Review the stipulations carefully; if you live in an area that's disaster prone
and you aren't covered by your insurance, now might be the time to switch. If,
for whatever reason, switching isn't a viable option, consider purchasing
additional packages or riders that can cover storm-related costs.
Furthermore, if you're moving to a new location which is prone to a
certain type of natural disaster – tornadoes in Alabama, flooding along the
Gulf – check to see if the builders of the home you are shopping had this in
mind. Is the foundation structurally sound? Is there a basement in case of a
tornado? Is the house built far enough off the ground to withstand a flood? So
many homeowners don't consider these things, and buy homes that are essentially
asking for natural disaster damage.
Think about the location on a personal level, too. Should a disaster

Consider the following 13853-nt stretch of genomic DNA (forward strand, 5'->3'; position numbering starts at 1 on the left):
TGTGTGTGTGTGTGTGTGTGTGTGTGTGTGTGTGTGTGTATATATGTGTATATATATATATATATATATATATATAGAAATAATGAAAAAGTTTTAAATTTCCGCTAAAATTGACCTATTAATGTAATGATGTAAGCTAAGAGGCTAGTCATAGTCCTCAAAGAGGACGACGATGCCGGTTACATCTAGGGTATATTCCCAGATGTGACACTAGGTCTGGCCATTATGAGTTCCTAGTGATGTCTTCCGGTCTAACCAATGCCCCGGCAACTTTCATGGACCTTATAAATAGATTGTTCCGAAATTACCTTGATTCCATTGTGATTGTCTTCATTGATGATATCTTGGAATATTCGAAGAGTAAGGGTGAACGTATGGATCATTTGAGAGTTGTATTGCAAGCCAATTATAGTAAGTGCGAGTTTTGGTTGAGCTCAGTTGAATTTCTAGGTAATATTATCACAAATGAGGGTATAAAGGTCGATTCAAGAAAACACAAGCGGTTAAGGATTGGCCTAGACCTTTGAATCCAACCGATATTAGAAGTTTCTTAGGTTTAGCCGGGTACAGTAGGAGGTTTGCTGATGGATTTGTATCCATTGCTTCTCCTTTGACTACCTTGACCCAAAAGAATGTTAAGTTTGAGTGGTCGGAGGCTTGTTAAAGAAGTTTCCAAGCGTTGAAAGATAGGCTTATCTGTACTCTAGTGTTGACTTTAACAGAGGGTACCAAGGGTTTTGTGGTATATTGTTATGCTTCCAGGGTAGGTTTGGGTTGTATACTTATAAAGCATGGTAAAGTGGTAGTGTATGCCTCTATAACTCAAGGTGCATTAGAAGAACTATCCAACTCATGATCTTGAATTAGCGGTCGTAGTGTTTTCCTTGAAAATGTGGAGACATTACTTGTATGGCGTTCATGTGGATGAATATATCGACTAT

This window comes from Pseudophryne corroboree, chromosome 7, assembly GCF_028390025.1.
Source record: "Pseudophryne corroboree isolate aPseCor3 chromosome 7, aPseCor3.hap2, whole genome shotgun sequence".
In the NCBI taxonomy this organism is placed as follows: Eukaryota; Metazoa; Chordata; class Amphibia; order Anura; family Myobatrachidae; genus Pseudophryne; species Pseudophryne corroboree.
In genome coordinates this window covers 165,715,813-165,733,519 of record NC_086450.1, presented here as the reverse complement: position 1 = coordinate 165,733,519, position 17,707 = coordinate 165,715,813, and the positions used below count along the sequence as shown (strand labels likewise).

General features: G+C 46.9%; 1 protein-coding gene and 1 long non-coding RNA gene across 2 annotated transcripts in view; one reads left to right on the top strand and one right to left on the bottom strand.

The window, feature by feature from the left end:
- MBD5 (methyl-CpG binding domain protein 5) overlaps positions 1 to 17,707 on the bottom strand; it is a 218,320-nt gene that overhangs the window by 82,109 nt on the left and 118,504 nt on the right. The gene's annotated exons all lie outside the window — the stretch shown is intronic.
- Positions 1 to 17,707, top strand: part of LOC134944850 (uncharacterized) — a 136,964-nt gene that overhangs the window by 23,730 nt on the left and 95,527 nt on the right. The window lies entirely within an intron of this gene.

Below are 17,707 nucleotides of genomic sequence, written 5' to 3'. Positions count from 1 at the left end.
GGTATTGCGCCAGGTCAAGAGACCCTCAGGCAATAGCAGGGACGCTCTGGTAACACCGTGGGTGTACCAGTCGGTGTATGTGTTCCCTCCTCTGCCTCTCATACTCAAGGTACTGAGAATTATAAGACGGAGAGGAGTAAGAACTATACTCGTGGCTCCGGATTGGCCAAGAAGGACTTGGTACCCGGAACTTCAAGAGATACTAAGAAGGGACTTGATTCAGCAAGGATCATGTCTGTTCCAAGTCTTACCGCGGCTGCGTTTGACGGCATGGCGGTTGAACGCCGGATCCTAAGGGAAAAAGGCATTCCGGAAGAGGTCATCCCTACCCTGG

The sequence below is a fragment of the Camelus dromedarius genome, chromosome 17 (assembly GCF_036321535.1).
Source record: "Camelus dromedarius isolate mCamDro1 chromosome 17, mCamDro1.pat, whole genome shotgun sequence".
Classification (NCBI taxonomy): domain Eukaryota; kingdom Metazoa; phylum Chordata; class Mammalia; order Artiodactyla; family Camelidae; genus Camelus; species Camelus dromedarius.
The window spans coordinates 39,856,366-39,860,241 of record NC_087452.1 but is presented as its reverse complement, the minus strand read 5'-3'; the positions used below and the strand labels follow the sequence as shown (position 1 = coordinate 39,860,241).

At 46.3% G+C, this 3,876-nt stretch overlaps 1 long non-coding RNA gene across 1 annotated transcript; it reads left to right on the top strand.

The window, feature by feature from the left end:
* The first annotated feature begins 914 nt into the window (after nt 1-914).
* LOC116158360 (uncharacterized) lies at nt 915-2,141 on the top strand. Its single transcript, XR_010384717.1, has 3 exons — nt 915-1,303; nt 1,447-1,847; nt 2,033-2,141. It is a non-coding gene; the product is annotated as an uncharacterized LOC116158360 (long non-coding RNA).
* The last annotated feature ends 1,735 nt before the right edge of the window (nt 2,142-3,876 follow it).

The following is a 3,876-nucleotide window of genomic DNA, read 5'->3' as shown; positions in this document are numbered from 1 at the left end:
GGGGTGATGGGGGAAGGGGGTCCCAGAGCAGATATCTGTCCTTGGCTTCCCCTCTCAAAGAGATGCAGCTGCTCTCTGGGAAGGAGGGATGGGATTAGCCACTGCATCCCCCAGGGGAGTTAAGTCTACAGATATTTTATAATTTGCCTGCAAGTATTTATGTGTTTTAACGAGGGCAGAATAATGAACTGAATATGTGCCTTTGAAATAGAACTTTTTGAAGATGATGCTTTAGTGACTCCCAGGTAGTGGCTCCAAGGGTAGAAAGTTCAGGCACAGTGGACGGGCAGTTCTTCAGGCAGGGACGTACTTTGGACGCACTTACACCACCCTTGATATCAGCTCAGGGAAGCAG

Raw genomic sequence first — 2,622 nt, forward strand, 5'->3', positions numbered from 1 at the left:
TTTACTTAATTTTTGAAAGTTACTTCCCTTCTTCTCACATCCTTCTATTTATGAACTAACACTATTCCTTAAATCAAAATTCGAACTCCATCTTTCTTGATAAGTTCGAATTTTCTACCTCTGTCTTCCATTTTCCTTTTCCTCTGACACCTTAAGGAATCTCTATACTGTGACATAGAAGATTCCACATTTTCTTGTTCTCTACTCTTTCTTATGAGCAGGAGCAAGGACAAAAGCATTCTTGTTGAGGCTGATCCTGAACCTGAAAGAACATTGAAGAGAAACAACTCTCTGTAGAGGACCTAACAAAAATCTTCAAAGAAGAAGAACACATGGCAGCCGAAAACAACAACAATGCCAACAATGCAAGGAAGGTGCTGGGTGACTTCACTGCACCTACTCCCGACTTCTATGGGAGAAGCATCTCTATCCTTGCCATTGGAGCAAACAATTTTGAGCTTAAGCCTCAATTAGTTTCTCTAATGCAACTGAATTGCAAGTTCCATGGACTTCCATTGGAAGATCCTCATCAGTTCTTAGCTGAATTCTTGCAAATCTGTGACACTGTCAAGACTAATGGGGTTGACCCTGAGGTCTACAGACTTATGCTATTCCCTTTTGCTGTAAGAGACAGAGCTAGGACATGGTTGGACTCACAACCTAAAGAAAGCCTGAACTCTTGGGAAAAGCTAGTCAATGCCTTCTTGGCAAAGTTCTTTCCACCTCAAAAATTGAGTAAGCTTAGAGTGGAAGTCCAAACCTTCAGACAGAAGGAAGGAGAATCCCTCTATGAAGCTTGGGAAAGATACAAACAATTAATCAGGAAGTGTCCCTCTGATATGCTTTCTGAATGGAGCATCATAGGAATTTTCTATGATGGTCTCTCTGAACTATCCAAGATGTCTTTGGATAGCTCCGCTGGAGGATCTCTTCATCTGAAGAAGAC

occur, where would you be able to go? Is the gas valve and water main easy to
find in case of an emergency? What about the breakers? Is there a fire
department, police department, and disaster restoration company nearby? These
seem like the basic facts of preparedness when buying a home, but many buyers overlook
them because they don't want to sully the image of their otherwise perfect
National Fire Protection Association Study: Shocking Results
The National Fire Protection Agency, or NFPA, released a
study this April on home structure fires. The surveys were based on information
from the U.S. Fire Administration's National Fire Incident Reporting System as
well as the NFPA's annual survey. The results of the study were sobering.
The study concluded that there were an average of 366,600 home structure